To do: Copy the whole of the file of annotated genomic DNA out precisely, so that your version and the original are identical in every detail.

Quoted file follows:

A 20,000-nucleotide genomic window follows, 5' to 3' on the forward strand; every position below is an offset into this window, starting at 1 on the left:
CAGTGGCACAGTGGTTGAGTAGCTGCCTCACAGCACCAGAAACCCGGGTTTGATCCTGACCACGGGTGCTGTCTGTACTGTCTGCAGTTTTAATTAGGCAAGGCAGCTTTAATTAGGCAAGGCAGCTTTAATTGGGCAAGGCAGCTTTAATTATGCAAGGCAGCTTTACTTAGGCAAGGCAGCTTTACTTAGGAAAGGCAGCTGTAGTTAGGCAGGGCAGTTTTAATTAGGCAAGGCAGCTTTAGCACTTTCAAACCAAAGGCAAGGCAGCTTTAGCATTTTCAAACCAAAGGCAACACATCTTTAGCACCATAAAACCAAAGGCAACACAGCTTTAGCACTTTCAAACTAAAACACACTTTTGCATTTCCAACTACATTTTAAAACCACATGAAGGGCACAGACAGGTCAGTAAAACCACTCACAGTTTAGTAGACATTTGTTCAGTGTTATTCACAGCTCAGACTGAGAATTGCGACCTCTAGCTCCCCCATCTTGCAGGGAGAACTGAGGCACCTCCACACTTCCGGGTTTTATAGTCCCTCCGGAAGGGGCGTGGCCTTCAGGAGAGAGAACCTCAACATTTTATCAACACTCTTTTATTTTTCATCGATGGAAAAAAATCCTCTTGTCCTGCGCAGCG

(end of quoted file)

A 20,000-nucleotide genomic window follows, 5' to 3' on the forward strand; every position below is an offset into this window, starting at 1 on the left:
CAGTGGCACAGTGGTTGAGTAGCTGCCTCACAGCACCAGAAACCCGGGTTTGATCCTGACCACGGGTGCTGTCTGTACTGTCTGCAGTTTTAATTAGGCAAGGCAGCTTTAATTAGGCAAGGCAGCTTTAATTGGGCAAGGCAGCTTTAATTATGCAAGGCAGCTTTACTTAGGCAAGGCAGCTTTACTTAGGAAAGGCAGCTGTAGTTAGGCAGGGCAGTTTTAATTAGGCAAGGCAGCTTTAGCACTTTCAAACCAAAGGCAAGGCAGCTTTAGCATTTTCAAACCAAAGGCAACACATCTTTAGCACCATAAAACCAAAGGCAACACAGCTTTAGCACTTTCAAACTAAAACACACTTTTGCATTTCCAACTACATTTTAAAACCACATGAAGGGCACAGACAGGTCAGTAAAACCACTCACAGTTTAGTAGACATTTGTTCAGTGTTATTCACAGCTCAGACTGAGAATTGCGACCTCTAGCTCCCCCATCTTGCAGGGAGAACTGAGGCACCTCCACACTTCCGGGTTTTATAGTCCCTCCGGAAGGGGCGTGGCCTTCAGGAGAGAGAACCTCAACATTTTATCAACACTCTTTTATTTTTCATCGATGGAAAAAAATCCTCTTGTCCTGCGCAGCG